On 12/20, I bought 50 shares of UIC, yet another new name for the taxable account. Today's purchase, also for the taxable account was 100 shares of ADM at 31.25. One thing really helping the rally continue is all the privatizations. When these private buyout funds take out a public company, the proceeds eventually get recycled back into the market's existing stocks. If the value of private buyouts exceed IPO's, we have a situation where more cash chases fewer outstanding shares.

Tuesday, December 19, 2006


redwavemusings influence

It's sometimes hard to believe the influence redwavemusings has in the world but two days after our endorsement of Steve Forbes' oil revenue distribution idea for Iraq, Sens. Clinton (D-NY) and Ensign (R-NV) published an op ed piece in Monday's WSJ proposing the same solution (An Oil Trust for Iraq). Just as Forbes did, they modeled their suggestion on the Alaskan Permanent Fund. Kind of scary to see Forbes and Clinton (and me) thinking alike on any issue. Now, if we can somehow get Hillary to see the light on health care... (for the record, Steve's an HSA guy).

There's been a lot of stuff in the WSJ and other places about the return of autocracy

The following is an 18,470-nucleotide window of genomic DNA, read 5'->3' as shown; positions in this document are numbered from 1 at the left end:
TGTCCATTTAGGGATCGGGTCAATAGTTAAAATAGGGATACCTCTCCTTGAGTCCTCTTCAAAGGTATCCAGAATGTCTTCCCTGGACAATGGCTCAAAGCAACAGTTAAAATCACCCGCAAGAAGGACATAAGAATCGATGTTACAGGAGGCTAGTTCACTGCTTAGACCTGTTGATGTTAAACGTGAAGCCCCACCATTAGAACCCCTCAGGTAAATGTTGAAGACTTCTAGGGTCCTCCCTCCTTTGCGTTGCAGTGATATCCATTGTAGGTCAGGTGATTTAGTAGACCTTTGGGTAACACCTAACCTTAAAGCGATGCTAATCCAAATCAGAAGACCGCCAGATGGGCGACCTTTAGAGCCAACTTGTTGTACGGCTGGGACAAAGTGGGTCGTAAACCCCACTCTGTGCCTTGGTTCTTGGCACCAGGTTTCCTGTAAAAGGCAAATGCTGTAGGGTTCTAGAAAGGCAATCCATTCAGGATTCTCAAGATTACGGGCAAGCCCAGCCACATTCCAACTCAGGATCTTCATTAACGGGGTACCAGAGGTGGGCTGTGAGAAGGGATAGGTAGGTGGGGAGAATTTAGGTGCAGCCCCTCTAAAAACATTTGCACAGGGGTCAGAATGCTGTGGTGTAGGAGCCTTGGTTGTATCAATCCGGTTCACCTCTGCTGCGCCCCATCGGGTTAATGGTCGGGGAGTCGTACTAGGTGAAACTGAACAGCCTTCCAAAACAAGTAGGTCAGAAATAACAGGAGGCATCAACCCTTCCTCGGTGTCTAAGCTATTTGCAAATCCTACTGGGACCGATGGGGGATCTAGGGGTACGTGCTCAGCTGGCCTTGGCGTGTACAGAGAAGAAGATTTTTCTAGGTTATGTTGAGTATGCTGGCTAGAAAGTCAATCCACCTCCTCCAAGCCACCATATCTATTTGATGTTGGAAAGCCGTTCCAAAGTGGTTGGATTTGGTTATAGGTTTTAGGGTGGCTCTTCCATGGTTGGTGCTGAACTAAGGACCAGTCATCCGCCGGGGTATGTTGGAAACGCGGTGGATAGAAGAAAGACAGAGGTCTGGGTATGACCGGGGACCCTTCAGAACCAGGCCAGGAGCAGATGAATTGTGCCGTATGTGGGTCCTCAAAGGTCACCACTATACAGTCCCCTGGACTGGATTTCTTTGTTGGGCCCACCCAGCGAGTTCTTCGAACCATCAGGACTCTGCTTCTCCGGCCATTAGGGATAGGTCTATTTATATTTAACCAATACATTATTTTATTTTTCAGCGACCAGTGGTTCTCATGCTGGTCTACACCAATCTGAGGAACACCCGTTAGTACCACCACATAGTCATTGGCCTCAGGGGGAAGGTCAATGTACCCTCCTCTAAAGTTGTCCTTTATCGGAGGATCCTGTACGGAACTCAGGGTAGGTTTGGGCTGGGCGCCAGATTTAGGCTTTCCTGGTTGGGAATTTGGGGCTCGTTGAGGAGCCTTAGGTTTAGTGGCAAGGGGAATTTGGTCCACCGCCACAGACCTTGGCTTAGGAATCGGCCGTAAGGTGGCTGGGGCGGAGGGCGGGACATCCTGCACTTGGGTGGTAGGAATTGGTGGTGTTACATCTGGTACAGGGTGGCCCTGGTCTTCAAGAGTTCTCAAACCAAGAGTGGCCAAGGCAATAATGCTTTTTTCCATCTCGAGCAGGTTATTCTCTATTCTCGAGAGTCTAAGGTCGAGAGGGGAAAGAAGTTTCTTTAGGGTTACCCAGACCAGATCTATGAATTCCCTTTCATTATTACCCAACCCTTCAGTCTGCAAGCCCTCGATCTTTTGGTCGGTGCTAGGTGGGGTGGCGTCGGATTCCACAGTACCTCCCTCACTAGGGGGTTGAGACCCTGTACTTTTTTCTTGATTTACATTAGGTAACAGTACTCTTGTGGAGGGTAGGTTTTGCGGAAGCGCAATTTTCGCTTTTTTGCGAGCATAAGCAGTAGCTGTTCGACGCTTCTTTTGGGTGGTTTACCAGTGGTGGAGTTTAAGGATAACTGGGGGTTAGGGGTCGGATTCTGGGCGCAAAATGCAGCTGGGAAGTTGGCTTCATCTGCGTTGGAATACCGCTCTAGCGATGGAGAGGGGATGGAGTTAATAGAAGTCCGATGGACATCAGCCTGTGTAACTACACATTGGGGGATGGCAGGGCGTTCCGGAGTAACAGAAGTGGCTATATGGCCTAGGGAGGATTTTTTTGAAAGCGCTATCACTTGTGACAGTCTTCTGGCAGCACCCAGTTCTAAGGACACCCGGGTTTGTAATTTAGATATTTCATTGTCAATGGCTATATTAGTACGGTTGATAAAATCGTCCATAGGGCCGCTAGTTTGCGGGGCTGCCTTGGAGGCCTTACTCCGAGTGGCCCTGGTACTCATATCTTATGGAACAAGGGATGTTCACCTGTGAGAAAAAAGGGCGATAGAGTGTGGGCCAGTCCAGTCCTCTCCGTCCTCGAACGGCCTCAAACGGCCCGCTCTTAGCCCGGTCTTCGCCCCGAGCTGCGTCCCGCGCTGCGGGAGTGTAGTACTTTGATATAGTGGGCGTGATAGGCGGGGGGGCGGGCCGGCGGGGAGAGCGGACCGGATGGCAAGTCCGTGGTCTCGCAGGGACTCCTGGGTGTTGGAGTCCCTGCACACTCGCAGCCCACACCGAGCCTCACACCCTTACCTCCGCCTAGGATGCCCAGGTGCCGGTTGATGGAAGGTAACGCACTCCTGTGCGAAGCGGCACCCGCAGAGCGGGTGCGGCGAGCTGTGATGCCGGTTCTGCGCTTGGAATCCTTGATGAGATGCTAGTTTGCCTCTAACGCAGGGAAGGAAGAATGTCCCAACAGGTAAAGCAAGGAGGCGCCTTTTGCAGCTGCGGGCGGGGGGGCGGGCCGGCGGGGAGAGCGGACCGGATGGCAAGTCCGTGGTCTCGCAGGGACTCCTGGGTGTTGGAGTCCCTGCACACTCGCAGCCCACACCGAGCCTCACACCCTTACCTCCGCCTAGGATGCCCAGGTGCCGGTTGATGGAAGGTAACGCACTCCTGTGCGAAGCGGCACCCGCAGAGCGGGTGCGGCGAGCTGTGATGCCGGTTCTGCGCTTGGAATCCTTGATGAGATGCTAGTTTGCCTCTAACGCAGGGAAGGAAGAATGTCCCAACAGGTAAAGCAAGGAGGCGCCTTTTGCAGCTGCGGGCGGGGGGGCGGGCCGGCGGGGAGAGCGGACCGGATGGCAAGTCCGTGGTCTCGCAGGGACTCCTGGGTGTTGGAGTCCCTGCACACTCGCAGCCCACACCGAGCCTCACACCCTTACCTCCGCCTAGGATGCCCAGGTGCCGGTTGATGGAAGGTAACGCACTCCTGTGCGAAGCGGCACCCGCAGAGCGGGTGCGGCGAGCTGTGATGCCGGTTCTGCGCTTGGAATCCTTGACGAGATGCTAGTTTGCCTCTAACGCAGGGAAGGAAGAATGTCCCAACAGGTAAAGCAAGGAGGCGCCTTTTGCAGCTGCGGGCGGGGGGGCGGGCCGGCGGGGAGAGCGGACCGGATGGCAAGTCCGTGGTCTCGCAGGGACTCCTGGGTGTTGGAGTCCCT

in Russia, kind of a Thermidorean reaction to the late eighties, I guess. What brought this on, I suppose were the various poisonings and murders of those who might be considered enemies of the Putin government. With all due respect and sensitivity, I can only say that to have just figured this out now, you had to be without the majority of your senses (i.e. senseless). When Forbes correspondent Paul Klebnikoff died under mysterious circumstances, when the Russians totally bungled the Checken situation, including the school terrorist atrocity, when they nationalized the major energy firms, all of these events should have been a tipoff. Of course, as usual, WSJ readers knew the score early because of the op ed pieces by world chess champion, now dissident, Gary Kasparov. He has been warning for years that anti-democratic forces are stifling dissent and freedom in Russia. Frankly, I have some concern for his safety, too.